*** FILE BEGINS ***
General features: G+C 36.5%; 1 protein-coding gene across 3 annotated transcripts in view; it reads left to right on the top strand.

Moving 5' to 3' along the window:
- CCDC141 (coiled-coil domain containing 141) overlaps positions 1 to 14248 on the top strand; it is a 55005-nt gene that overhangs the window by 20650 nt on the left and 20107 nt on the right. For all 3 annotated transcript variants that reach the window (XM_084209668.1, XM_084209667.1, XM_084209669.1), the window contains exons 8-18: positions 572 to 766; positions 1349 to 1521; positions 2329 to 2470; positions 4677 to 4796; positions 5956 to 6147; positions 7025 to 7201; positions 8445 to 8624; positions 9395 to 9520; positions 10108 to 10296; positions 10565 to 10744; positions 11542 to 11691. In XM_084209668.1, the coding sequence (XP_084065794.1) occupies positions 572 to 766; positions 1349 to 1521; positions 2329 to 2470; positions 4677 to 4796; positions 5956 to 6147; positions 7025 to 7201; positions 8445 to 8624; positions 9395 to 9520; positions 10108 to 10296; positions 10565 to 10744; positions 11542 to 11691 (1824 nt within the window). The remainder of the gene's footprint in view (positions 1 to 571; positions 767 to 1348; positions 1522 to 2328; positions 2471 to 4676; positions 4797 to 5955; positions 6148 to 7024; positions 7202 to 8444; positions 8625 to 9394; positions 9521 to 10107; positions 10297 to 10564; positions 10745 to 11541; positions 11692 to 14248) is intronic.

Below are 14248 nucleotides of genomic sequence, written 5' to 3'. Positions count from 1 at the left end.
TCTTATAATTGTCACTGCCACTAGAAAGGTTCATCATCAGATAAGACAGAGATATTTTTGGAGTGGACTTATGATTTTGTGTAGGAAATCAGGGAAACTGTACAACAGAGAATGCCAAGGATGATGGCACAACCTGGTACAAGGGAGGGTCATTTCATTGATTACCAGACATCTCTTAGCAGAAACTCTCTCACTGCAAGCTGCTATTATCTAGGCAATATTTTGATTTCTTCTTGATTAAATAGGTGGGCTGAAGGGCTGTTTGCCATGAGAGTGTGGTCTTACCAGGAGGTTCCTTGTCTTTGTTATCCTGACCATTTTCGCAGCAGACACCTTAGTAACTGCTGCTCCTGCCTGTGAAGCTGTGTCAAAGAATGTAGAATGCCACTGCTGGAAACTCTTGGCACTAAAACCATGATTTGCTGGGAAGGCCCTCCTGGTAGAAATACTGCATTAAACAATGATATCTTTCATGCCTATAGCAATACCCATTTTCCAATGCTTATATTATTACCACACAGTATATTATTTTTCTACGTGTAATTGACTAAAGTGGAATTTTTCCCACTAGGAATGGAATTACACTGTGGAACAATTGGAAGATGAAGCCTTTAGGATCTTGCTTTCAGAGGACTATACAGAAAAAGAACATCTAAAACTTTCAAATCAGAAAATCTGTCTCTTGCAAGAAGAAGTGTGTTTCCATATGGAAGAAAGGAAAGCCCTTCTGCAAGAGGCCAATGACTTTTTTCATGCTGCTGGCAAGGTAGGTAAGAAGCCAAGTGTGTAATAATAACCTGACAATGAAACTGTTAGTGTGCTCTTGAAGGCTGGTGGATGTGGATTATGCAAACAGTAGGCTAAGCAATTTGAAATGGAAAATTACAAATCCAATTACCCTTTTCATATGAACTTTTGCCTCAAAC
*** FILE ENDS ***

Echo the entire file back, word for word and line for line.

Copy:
General features: G+C 36.5%; 1 protein-coding gene across 3 annotated transcripts in view; it reads left to right on the top strand.

Moving 5' to 3' along the window:
- CCDC141 (coiled-coil domain containing 141) overlaps positions 1 to 14248 on the top strand; it is a 55005-nt gene that overhangs the window by 20650 nt on the left and 20107 nt on the right. For all 3 annotated transcript variants that reach the window (XM_084209668.1, XM_084209667.1, XM_084209669.1), the window contains exons 8-18: positions 572 to 766; positions 1349 to 1521; positions 2329 to 2470; positions 4677 to 4796; positions 5956 to 6147; positions 7025 to 7201; positions 8445 to 8624; positions 9395 to 9520; positions 10108 to 10296; positions 10565 to 10744; positions 11542 to 11691. In XM_084209668.1, the coding sequence (XP_084065794.1) occupies positions 572 to 766; positions 1349 to 1521; positions 2329 to 2470; positions 4677 to 4796; positions 5956 to 6147; positions 7025 to 7201; positions 8445 to 8624; positions 9395 to 9520; positions 10108 to 10296; positions 10565 to 10744; positions 11542 to 11691 (1824 nt within the window). The remainder of the gene's footprint in view (positions 1 to 571; positions 767 to 1348; positions 1522 to 2328; positions 2471 to 4676; positions 4797 to 5955; positions 6148 to 7024; positions 7202 to 8444; positions 8625 to 9394; positions 9521 to 10107; positions 10297 to 10564; positions 10745 to 11541; positions 11692 to 14248) is intronic.

Below are 14248 nucleotides of genomic sequence, written 5' to 3'. Positions count from 1 at the left end.
TCTTATAATTGTCACTGCCACTAGAAAGGTTCATCATCAGATAAGACAGAGATATTTTTGGAGTGGACTTATGATTTTGTGTAGGAAATCAGGGAAACTGTACAACAGAGAATGCCAAGGATGATGGCACAACCTGGTACAAGGGAGGGTCATTTCATTGATTACCAGACATCTCTTAGCAGAAACTCTCTCACTGCAAGCTGCTATTATCTAGGCAATATTTTGATTTCTTCTTGATTAAATAGGTGGGCTGAAGGGCTGTTTGCCATGAGAGTGTGGTCTTACCAGGAGGTTCCTTGTCTTTGTTATCCTGACCATTTTCGCAGCAGACACCTTAGTAACTGCTGCTCCTGCCTGTGAAGCTGTGTCAAAGAATGTAGAATGCCACTGCTGGAAACTCTTGGCACTAAAACCATGATTTGCTGGGAAGGCCCTCCTGGTAGAAATACTGCATTAAACAATGATATCTTTCATGCCTATAGCAATACCCATTTTCCAATGCTTATATTATTACCACACAGTATATTATTTTTCTACGTGTAATTGACTAAAGTGGAATTTTTCCCACTAGGAATGGAATTACACTGTGGAACAATTGGAAGATGAAGCCTTTAGGATCTTGCTTTCAGAGGACTATACAGAAAAAGAACATCTAAAACTTTCAAATCAGAAAATCTGTCTCTTGCAAGAAGAAGTGTGTTTCCATATGGAAGAAAGGAAAGCCCTTCTGCAAGAGGCCAATGACTTTTTTCATGCTGCTGGCAAGGTAGGTAAGAAGCCAAGTGTGTAATAATAACCTGACAATGAAACTGTTAGTGTGCTCTTGAAGGCTGGTGGATGTGGATTATGCAAACAGTAGGCTAAGCAATTTGAAATGGAAAATTACAAATCCAATTACCCTTTTCATATGAACTTTTGCCTCAAAC